It is rather common for a CEO to feel a bit disconnected from the everyday efforts of their enterprise. While they focus on big-picture issues, the rest of the organization often functions without their input, and over time, CEOs might not know the names of more than a handful of subordinates who are likely directly connected to their high-level work.
Still, it is important for CEOs to think critically about how their company functions. Specifically, they need to be involved in the curation of the company culture, which affects not only how their workers feel but also how the reputation of their brand develops.
Some ways CEOs can contribute to company culture include:
Offering Safe Spaces
Physiologically, workplace stress is indistinguishable from stress caused by fear in life-or-death situations, like running from a man-eating tiger. When a worker feels undue amounts of stress, their brain begins to focus on the source of the stress rather than creative or productive solutions. Ultimately, a fearful employee is a bad employee, so CEOs need to commit to creating a company culture that promotes safety and security.
Employees need to know that they can trust the people in charge of their organization. CEOs should do what they can to make their workers feel safe in their presence, which means speaking politely and being gracious. Other attributes of a safe and productive business include transparency of business practices and autonomy among the workforce, both of which give employees a sense of control over their workplace.
Just as children watch how their parents behave and practice acting like adults, the other managers within an organization mimic the leadership actions and behaviors they learn from the CEO. In business, “Do what I say, not what I do” is not an effective leadership strategy; CEOs must recognize that those around them will passively absorb their leadership style and apply it almost regardless of the training they receive to the contrary. Thus, CEOs need to be cognizant of how they perform their responsibilities, how they interact with their partners and subordinates and how they uphold the values of their business.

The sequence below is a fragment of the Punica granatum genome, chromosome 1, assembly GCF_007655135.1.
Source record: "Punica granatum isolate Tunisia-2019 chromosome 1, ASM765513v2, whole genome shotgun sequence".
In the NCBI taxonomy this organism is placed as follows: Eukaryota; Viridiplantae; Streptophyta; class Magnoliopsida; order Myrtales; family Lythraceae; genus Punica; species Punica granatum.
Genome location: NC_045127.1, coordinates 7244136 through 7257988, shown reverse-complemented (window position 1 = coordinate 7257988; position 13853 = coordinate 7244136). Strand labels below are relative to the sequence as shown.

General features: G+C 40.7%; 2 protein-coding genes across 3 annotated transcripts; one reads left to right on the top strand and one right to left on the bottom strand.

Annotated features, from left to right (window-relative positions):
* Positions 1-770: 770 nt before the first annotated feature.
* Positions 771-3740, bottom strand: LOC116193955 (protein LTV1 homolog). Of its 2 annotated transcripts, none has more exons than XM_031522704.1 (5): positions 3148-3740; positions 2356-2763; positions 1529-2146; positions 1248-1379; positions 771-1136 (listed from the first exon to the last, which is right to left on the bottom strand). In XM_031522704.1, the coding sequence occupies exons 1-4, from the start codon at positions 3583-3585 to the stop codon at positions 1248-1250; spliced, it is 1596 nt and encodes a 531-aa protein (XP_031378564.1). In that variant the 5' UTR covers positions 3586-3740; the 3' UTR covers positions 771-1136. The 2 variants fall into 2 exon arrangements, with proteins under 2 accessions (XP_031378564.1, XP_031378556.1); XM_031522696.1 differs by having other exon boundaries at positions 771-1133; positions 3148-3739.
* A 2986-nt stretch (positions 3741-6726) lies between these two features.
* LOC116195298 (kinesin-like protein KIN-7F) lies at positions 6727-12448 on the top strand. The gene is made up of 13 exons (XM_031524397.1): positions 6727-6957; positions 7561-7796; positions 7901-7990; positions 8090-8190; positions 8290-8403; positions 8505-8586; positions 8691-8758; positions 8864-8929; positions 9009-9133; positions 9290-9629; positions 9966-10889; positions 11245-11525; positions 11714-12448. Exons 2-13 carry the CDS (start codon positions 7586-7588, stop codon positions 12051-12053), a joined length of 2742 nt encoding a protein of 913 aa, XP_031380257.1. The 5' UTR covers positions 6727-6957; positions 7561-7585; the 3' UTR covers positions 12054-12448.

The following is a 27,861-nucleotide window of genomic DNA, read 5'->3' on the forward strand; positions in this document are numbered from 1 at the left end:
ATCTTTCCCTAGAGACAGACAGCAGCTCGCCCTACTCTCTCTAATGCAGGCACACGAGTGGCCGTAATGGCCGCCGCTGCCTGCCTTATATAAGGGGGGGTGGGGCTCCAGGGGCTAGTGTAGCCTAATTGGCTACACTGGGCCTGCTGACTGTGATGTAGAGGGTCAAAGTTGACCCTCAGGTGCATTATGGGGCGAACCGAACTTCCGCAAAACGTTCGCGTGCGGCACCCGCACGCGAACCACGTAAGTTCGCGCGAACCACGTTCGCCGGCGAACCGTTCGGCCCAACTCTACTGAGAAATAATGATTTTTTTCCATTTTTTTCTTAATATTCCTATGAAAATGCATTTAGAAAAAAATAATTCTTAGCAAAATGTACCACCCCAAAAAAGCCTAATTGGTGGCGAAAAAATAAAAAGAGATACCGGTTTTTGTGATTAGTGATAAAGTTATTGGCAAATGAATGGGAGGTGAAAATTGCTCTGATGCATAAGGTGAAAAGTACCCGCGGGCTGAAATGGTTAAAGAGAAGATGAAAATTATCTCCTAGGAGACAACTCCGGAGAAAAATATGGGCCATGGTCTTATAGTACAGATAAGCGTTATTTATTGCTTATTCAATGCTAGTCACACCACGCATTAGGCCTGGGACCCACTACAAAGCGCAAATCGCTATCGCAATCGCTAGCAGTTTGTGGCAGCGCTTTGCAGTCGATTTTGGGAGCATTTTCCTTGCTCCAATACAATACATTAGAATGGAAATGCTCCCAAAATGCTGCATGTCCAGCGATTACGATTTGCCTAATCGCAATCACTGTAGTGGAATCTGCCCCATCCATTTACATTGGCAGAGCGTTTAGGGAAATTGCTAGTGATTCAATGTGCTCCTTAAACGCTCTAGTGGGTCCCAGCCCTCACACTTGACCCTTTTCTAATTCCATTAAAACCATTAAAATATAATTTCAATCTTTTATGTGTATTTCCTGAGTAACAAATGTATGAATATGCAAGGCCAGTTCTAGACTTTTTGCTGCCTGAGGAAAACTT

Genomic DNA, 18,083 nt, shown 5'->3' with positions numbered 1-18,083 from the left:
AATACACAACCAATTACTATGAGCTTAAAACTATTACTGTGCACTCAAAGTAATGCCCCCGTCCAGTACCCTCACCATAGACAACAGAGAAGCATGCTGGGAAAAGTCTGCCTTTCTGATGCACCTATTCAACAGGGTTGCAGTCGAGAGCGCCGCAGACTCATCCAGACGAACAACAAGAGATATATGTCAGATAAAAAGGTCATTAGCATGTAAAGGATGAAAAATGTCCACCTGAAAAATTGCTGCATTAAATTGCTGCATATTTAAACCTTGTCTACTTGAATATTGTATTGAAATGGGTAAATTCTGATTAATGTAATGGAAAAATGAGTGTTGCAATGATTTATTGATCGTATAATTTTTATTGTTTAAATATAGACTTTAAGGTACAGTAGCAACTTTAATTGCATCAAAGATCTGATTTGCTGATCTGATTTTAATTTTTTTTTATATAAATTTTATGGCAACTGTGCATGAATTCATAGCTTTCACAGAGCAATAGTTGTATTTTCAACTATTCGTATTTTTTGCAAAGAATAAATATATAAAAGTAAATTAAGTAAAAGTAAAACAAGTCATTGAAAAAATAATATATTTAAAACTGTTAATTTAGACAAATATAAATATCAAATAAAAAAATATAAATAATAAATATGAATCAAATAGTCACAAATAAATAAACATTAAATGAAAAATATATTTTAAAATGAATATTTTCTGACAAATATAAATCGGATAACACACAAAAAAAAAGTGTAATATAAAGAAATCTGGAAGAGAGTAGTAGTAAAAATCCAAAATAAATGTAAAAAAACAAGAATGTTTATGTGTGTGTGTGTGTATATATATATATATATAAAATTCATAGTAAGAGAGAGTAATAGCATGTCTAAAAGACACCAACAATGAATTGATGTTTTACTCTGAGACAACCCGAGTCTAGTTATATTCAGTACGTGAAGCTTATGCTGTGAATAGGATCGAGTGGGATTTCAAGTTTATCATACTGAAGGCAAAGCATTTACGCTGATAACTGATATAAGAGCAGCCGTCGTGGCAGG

CEOs must consider the culture of leadership they hope to build within their organization, and they must act in ways they expect their leaders to act. This might mean creating and following a recognition program that celebrates the effort and achievement of their staff. It might also include open, honest communication with staff about business strategy, to include difficult issues like organizational change.
Because the CEO’s behavior is so visible to the rest of the organization, other leaders will begin copying what they see to create a cohesive company culture.
Creating a Coaching Path
Employees require recognition for their hard work, and one of the most effective ways to motivate top talent is to invest in their knowledge and skill. There are all sorts of training programs that CEOs can create and encourage, but among the most valuable is a coaching path that allows ambitious and skilled workers to connect with leaders who can guide them to career success. CEOs themselves can take charge of a handful of high-achieving managers to help foster the leadership abilities they believe most appropriate and effective within their industry.
It might be worthwhile to work with HR to create a coaching lattice, instead of a one-way coaching ladder. These days, more and more employees are interested in exploring lateral and diagonal career moths that allow them to gain new skills and experiment with new responsibilities. Coaching is an expensive way to test out employees in different fields to ensure that talent is put in the best possible place.
Mandating Effective Onboarding
A company’s onboarding program is perhaps the most important system for attracting and retaining top talent. Onboarding is a new hire’s first impression of a business, and it often sets the tone for how employees interact with their peers, contribute to their team projects and relate to company success. CEOs have the power to direct an onboarding plan that effectively transitions a job candidate into a productive worker — and eventually to a loyal member of the business community.
In smaller organizations, CEOs themselves can have a hand in greeting new hires and helping them to feel welcome. This has the added effect of allowing the workforce to feel that the company’s top leaders respect them as people, not just human capital.
The CEO is not merely a cog in the corporate machine; they are the largest, most visible and most influential cog. By focusing on certain actions and systems, CEOs can create a positive company culture that is powerfully productive.